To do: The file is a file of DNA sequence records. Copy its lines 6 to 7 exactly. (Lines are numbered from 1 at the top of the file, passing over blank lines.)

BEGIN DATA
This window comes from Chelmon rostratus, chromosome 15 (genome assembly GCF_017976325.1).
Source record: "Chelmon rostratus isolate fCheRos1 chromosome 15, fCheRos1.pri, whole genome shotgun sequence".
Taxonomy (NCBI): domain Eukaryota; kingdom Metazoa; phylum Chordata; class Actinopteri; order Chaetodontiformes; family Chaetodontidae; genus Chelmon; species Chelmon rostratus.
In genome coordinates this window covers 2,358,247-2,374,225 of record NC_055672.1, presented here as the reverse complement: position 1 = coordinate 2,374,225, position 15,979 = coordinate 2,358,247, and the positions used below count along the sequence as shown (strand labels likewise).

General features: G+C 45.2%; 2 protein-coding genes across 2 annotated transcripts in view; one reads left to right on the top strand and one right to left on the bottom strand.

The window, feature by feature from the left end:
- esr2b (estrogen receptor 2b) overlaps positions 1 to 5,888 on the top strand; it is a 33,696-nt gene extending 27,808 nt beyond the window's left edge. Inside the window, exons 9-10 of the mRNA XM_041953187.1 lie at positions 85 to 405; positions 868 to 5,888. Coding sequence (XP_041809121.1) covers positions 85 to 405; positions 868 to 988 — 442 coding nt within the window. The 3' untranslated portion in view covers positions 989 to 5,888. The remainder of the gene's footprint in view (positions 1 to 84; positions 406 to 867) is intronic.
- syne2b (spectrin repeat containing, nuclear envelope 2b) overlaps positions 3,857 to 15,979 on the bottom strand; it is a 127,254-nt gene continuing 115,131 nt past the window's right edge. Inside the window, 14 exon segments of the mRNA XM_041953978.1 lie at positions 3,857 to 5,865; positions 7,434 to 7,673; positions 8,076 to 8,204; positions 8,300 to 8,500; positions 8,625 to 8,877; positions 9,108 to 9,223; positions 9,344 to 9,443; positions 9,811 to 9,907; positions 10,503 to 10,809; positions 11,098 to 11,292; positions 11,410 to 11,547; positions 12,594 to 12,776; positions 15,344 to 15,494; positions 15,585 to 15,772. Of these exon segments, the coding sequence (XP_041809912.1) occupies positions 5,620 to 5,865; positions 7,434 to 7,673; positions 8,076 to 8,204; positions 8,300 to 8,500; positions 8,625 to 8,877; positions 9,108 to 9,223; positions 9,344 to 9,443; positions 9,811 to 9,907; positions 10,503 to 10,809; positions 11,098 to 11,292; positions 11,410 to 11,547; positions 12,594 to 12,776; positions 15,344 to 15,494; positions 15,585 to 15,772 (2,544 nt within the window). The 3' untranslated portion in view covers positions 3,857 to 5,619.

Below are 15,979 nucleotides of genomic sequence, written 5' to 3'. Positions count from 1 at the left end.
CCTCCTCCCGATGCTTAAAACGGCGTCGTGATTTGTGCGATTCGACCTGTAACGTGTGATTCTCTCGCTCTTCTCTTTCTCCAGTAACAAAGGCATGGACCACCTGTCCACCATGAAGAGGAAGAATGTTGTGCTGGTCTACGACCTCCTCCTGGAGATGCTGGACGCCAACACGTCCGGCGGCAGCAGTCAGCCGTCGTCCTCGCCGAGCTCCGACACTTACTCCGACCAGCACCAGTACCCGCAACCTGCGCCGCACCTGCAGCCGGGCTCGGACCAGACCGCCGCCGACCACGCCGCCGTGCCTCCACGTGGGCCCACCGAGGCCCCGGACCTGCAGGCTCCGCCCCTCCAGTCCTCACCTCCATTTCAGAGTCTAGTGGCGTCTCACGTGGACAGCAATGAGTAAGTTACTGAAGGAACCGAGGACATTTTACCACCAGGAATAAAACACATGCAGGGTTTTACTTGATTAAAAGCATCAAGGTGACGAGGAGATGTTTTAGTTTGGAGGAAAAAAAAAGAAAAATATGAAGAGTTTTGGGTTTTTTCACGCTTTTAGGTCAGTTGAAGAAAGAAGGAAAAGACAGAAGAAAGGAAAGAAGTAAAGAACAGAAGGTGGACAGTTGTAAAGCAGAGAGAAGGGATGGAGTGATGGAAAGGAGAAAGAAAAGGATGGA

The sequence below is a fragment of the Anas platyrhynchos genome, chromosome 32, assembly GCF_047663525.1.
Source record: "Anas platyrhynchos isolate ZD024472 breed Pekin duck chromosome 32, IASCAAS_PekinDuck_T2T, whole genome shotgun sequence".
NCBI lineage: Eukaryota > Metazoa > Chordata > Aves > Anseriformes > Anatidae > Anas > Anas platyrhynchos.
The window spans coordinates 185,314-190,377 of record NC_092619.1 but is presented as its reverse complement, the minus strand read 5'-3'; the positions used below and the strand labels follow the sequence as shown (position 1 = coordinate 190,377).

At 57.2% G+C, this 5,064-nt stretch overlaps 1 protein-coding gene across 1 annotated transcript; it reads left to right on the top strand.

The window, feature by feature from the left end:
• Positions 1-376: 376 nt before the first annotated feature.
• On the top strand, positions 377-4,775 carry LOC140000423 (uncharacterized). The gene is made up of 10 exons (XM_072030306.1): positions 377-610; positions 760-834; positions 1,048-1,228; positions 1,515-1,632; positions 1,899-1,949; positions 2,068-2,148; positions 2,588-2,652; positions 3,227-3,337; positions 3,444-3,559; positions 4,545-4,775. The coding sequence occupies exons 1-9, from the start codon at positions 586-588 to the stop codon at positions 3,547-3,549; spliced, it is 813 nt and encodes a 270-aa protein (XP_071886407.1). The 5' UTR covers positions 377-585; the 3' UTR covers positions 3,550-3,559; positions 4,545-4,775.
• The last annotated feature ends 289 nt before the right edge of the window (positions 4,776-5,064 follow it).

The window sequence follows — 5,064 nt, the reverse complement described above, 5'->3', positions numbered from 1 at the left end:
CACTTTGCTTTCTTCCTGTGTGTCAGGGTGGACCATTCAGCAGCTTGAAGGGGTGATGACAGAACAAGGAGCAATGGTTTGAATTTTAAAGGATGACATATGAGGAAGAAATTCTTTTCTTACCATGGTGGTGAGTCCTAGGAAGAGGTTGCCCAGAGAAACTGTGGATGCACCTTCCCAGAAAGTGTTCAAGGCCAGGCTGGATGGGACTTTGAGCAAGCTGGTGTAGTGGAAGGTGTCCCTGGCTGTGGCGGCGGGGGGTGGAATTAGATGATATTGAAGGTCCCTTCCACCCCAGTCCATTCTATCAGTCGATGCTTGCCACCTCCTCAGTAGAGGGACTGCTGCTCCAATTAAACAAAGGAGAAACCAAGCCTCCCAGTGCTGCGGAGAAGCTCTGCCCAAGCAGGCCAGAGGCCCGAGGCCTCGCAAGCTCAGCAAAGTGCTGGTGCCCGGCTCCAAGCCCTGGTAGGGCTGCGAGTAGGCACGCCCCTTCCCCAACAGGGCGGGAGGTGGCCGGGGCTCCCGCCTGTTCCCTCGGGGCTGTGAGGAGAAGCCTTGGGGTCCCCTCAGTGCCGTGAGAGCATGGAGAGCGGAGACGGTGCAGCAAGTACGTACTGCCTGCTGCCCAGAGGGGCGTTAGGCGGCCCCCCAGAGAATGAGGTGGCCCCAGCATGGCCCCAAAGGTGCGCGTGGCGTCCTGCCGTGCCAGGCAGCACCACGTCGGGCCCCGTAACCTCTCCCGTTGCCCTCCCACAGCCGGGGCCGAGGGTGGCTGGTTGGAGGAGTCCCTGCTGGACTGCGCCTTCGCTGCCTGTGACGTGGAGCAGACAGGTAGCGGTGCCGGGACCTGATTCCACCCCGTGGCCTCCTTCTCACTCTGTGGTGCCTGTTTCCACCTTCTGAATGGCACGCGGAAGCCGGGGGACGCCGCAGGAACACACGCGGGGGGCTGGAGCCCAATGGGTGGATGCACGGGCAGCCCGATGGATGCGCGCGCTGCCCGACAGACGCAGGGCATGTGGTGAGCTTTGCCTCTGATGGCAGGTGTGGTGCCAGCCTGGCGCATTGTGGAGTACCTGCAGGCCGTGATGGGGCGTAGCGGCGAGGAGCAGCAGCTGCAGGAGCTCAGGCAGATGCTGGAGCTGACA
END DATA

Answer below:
The window, feature by feature from the left end:
- esr2b (estrogen receptor 2b) overlaps positions 1 to 5,888 on the top strand; it is a 33,696-nt gene extending 27,808 nt beyond the window's left edge. Inside the window, exons 9-10 of the mRNA XM_041953187.1 lie at positions 85 to 405; positions 868 to 5,888. Coding sequence (XP_041809121.1) covers positions 85 to 405; positions 868 to 988 — 442 coding nt within the window. The 3' untranslated portion in view covers positions 989 to 5,888. The remainder of the gene's footprint in view (positions 1 to 84; positions 406 to 867) is intronic.